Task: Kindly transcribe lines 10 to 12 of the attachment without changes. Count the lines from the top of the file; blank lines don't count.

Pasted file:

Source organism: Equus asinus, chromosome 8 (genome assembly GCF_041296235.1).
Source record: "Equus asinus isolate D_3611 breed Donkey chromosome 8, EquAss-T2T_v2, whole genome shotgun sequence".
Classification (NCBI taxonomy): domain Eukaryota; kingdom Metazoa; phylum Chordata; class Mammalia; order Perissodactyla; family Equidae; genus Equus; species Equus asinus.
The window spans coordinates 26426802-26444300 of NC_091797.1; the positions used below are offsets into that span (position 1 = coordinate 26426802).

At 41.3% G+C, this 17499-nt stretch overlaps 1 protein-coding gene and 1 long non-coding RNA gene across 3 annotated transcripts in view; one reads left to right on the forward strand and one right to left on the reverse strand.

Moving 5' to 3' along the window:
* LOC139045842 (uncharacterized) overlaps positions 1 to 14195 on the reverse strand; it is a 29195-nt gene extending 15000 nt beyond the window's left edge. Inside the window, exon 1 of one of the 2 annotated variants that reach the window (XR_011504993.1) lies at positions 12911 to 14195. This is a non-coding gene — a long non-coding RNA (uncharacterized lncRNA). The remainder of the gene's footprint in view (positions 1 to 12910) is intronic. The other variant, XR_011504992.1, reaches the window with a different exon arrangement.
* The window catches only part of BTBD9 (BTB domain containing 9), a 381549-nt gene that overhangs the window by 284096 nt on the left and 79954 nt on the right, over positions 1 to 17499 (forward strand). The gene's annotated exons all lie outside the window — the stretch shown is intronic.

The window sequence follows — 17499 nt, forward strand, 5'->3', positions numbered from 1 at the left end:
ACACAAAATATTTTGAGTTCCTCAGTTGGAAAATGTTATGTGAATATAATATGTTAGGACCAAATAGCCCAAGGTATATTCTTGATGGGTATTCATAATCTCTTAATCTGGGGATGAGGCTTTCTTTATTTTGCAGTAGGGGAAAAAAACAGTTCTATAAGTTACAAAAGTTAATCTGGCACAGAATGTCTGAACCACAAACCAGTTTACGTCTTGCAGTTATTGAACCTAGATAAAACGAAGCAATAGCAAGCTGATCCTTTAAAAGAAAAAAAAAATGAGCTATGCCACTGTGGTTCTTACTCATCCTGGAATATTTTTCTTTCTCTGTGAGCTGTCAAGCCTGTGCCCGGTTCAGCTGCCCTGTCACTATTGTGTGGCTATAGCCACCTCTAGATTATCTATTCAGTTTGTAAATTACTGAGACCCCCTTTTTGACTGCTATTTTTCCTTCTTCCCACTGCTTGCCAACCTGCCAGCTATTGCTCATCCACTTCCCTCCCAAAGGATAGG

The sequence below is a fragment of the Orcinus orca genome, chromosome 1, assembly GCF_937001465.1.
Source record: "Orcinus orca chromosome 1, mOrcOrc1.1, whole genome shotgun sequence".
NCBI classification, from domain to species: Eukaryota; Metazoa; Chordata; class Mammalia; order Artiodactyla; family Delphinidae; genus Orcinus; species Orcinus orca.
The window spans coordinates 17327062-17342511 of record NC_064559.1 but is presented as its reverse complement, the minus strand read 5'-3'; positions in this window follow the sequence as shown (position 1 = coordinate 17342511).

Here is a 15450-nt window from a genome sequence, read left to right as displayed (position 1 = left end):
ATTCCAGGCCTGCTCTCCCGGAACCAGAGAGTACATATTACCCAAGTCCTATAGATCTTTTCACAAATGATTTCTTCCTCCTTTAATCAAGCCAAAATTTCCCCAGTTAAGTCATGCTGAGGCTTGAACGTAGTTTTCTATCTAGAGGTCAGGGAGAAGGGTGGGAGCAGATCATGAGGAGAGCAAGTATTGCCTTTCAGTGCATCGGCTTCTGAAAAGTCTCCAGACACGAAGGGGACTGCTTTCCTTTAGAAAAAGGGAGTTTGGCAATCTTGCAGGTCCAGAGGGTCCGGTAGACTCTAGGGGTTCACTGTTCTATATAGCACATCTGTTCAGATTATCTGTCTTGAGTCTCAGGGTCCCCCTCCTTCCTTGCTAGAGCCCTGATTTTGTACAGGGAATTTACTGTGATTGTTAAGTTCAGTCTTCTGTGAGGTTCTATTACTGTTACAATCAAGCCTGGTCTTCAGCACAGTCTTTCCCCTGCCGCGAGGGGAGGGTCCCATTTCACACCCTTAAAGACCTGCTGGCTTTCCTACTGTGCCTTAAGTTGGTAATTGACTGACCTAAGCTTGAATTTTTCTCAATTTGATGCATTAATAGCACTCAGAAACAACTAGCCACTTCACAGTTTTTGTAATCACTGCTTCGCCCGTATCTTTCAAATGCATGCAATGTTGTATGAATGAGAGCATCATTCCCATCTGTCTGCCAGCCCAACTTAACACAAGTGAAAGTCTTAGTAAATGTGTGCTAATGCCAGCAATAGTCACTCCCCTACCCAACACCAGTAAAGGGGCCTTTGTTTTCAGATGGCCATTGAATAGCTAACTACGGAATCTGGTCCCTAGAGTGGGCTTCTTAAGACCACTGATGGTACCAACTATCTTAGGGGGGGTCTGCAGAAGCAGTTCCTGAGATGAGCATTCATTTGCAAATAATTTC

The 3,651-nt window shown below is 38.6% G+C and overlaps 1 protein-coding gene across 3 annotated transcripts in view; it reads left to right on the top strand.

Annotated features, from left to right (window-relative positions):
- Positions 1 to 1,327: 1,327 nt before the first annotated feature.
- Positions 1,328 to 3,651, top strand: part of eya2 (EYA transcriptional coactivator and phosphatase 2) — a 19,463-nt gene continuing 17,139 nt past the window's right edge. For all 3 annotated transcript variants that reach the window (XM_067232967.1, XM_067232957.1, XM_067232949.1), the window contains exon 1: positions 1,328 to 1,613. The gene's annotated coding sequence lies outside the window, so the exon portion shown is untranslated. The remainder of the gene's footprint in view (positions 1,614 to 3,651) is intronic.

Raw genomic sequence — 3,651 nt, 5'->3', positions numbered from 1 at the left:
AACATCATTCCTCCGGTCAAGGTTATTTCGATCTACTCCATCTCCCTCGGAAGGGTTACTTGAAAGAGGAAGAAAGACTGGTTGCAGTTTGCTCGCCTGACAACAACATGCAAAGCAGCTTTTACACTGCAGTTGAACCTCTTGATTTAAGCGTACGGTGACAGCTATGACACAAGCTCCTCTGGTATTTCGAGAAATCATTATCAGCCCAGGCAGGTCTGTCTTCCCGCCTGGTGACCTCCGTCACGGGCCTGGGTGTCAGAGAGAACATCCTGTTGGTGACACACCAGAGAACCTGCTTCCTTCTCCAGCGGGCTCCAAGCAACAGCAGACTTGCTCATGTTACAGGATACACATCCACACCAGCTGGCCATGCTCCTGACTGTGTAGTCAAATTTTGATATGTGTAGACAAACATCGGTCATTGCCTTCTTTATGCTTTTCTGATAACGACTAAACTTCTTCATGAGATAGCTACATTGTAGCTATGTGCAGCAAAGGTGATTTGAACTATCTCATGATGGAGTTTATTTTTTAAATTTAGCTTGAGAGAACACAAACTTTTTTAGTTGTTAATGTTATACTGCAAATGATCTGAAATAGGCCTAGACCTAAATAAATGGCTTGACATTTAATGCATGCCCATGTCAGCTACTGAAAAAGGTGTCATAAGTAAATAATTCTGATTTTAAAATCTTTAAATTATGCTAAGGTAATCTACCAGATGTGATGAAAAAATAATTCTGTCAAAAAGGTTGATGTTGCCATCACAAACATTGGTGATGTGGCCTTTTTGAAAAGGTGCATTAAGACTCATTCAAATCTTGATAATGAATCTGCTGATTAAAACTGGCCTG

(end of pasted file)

ACACAAAATATTTTGAGTTCCTCAGTTGGAAAATGTTATGTGAATATAATATGTTAGGACCAAATAGCCCAAGGTATATTCTTGATGGGTATTCATAATCTCTTAATCTGGGGATGAGGCTTTCTTTATTTTGCAGTAGGGGAAAAAAACAGTTCTATAAGTTACAAAAGTTAATCTGGCACAGAATGTCTGAACCACAAACCAGTTTACGTCTTGCAGTTATTGAACCTAGATAAAACGAAGCAATAGCAAGCTGATCCTTTAAAAGAAAAAAAAAATGAGCTATGCCACTGTGGTTCTTACTCATCCTGGAATATTTTTCTTTCTCTGTGAGCTGTCAAGCCTGTGCCCGGTTCAGCTGCCCTGTCACTATTGTGTGGCTATAGCCACCTCTAGATTATCTATTCAGTTTGTAAATTACTGAGACCCCCTTTTTGACTGCTATTTTTCCTTCTTCCCACTGCTTGCCAACCTGCCAGCTATTGCTCATCCACTTCCCTCCCAAAGGATAGG

The sequence below is a fragment of the Orcinus orca genome, chromosome 1, assembly GCF_937001465.1.
Source record: "Orcinus orca chromosome 1, mOrcOrc1.1, whole genome shotgun sequence".